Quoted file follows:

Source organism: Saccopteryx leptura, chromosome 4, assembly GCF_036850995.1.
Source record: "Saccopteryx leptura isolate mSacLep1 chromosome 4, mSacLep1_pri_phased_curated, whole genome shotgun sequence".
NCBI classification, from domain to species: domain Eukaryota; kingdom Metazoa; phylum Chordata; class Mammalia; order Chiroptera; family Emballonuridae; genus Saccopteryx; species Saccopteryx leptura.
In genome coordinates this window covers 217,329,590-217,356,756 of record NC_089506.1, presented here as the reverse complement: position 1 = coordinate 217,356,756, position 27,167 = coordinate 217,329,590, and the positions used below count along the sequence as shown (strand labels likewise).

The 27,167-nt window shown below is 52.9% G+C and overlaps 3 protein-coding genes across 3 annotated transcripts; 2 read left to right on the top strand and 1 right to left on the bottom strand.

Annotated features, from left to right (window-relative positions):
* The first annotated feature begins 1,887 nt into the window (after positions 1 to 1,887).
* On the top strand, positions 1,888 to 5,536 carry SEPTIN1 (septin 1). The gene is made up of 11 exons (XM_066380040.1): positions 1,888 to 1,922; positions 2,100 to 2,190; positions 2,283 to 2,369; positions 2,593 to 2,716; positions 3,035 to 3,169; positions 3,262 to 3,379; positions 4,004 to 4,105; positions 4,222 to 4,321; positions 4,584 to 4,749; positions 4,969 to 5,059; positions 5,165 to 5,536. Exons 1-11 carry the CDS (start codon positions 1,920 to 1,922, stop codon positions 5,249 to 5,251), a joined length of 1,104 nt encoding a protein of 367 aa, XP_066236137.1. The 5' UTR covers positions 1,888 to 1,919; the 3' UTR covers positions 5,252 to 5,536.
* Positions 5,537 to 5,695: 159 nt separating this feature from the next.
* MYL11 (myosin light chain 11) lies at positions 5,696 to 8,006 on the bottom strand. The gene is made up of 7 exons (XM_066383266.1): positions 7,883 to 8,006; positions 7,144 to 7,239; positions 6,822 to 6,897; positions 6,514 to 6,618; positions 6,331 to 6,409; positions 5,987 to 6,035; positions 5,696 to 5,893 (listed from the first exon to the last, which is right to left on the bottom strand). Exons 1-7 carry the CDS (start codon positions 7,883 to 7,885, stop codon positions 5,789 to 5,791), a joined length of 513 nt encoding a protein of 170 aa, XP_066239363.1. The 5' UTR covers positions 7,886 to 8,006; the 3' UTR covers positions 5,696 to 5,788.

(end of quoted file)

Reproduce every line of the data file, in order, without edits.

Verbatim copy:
Source organism: Saccopteryx leptura, chromosome 4, assembly GCF_036850995.1.
Source record: "Saccopteryx leptura isolate mSacLep1 chromosome 4, mSacLep1_pri_phased_curated, whole genome shotgun sequence".
NCBI classification, from domain to species: domain Eukaryota; kingdom Metazoa; phylum Chordata; class Mammalia; order Chiroptera; family Emballonuridae; genus Saccopteryx; species Saccopteryx leptura.
In genome coordinates this window covers 217,329,590-217,356,756 of record NC_089506.1, presented here as the reverse complement: position 1 = coordinate 217,356,756, position 27,167 = coordinate 217,329,590, and the positions used below count along the sequence as shown (strand labels likewise).

The 27,167-nt window shown below is 52.9% G+C and overlaps 3 protein-coding genes across 3 annotated transcripts; 2 read left to right on the top strand and 1 right to left on the bottom strand.

Annotated features, from left to right (window-relative positions):
* The first annotated feature begins 1,887 nt into the window (after positions 1 to 1,887).
* On the top strand, positions 1,888 to 5,536 carry SEPTIN1 (septin 1). The gene is made up of 11 exons (XM_066380040.1): positions 1,888 to 1,922; positions 2,100 to 2,190; positions 2,283 to 2,369; positions 2,593 to 2,716; positions 3,035 to 3,169; positions 3,262 to 3,379; positions 4,004 to 4,105; positions 4,222 to 4,321; positions 4,584 to 4,749; positions 4,969 to 5,059; positions 5,165 to 5,536. Exons 1-11 carry the CDS (start codon positions 1,920 to 1,922, stop codon positions 5,249 to 5,251), a joined length of 1,104 nt encoding a protein of 367 aa, XP_066236137.1. The 5' UTR covers positions 1,888 to 1,919; the 3' UTR covers positions 5,252 to 5,536.
* Positions 5,537 to 5,695: 159 nt separating this feature from the next.
* MYL11 (myosin light chain 11) lies at positions 5,696 to 8,006 on the bottom strand. The gene is made up of 7 exons (XM_066383266.1): positions 7,883 to 8,006; positions 7,144 to 7,239; positions 6,822 to 6,897; positions 6,514 to 6,618; positions 6,331 to 6,409; positions 5,987 to 6,035; positions 5,696 to 5,893 (listed from the first exon to the last, which is right to left on the bottom strand). Exons 1-7 carry the CDS (start codon positions 7,883 to 7,885, stop codon positions 5,789 to 5,791), a joined length of 513 nt encoding a protein of 170 aa, XP_066239363.1. The 5' UTR covers positions 7,886 to 8,006; the 3' UTR covers positions 5,696 to 5,788.